The Tokyo Stock Exchange also supported the Echelon conference. Mr Yasuyuki Konuma, Tokyo Stock Exchange Inc's executive officer for new listings, was here last week to scout for new start-ups to list there.
But some will ask: Why bother to nurture the start-up sector in the first place? After all, they are not known to create many jobs. One entrepreneur and two programmers can bootstrap a software outfit. A lone technopreneur working with a pool of volunteers or part-timers can start a blog.
The 2012 survey of the interactive digital media sector found that in 2011, it created 4,500 jobs and contributed $647 million of value-add between 2008 and 2011, said research consultancy Deloitte which undertook the survey on behalf of the Media Development Authority.
Start-ups, however, contributed only a small portion of this: 20 per cent of new companies, 3 per cent of value-add and 6 per cent or 270 new jobs.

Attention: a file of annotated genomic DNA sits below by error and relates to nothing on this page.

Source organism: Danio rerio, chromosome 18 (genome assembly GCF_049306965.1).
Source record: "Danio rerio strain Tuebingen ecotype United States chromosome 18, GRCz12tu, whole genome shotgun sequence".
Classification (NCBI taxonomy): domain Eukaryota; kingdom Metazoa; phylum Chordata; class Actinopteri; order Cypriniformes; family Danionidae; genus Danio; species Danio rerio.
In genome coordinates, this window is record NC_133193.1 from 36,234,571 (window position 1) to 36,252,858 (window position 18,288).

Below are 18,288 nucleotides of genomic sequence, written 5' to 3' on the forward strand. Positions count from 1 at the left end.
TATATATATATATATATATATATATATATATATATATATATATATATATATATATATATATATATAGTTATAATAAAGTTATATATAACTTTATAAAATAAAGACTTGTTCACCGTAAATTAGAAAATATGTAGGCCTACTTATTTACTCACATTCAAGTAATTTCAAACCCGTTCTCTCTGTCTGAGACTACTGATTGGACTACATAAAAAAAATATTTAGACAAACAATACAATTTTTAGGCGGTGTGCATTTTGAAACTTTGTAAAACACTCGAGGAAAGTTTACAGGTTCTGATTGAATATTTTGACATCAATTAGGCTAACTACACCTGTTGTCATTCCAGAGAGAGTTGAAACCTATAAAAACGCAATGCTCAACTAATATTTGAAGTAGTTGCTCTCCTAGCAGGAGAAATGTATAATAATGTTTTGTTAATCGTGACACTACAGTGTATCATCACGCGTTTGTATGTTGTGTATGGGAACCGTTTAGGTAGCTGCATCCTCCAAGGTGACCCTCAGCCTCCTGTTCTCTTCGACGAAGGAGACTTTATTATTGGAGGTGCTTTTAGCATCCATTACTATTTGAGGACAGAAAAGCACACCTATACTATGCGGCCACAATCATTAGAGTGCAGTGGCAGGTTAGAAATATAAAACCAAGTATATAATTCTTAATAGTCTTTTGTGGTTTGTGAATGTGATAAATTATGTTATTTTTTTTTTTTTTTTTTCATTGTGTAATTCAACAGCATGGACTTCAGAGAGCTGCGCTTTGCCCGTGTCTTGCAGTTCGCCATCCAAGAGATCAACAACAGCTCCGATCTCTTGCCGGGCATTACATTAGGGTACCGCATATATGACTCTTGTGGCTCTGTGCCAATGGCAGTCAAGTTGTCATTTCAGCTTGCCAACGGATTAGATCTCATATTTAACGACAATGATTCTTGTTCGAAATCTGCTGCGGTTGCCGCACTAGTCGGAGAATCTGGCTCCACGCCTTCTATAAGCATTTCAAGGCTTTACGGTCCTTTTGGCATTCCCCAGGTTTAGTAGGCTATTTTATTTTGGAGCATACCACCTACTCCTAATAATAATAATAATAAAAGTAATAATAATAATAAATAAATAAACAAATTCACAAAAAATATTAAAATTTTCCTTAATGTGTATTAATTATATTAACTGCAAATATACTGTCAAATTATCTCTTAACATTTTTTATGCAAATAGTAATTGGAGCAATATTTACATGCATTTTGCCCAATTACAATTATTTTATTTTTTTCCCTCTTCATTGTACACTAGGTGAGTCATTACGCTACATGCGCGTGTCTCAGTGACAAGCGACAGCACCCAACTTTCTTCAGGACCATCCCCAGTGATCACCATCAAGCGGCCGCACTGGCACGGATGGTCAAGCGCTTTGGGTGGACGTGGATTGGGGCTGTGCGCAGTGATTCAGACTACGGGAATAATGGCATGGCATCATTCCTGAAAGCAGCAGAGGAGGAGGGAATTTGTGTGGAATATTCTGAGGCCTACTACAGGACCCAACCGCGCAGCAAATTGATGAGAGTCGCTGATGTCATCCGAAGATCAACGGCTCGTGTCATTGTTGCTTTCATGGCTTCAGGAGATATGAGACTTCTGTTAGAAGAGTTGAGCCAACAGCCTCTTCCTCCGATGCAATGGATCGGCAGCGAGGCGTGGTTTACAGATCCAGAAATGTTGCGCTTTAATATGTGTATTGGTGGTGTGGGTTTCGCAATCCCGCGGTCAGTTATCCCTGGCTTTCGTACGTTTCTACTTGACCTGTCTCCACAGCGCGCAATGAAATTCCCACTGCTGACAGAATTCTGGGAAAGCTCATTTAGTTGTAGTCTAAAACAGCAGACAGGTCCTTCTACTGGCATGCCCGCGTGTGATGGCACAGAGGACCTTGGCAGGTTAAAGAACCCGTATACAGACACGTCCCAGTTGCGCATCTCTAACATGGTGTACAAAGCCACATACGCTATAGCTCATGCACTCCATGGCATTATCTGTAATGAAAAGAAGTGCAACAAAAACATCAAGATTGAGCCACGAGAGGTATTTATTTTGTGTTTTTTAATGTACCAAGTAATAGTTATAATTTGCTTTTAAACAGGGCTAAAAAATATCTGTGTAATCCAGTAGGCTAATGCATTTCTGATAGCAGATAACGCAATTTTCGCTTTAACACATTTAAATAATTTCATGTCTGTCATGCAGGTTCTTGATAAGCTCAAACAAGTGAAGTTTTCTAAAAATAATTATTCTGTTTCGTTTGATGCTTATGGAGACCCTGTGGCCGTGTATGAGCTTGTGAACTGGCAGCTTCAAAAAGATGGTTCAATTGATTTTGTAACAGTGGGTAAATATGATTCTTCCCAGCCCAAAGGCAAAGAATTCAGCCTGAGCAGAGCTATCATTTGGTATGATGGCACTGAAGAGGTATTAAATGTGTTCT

The greatest value of start-ups, however, is not in the direct number of jobs created.
Mr Teo Ser Luck, chairman of the Action Community for Entrepreneurs (ACE), says start-ups rejuvenate the small and medium-sized enterprises sector.
They replace the older ones which become larger companies. They also solve new problems and create new jobs.
"We can't do without them. They are like human cells, needed to replace older ones in order to fight or compete in new markets," he told The Straits Times.
So if start-ups have that booster effect on the economy, what is needed to help them grow?
First, funding of $2 million and above, or Series A, B and above funding.
There has been a shortfall in this area for years. Companies with good ideas can get a few hundred thousand dollars to fund their ideas.
But they face the "valley of death" when they are ready to commercialise their products and services - but lack the millions to do so.
With no funding, they would plunge into the valley and die, said Mr Chua Kee Lock, chief executive officer of Vertex Venture Management.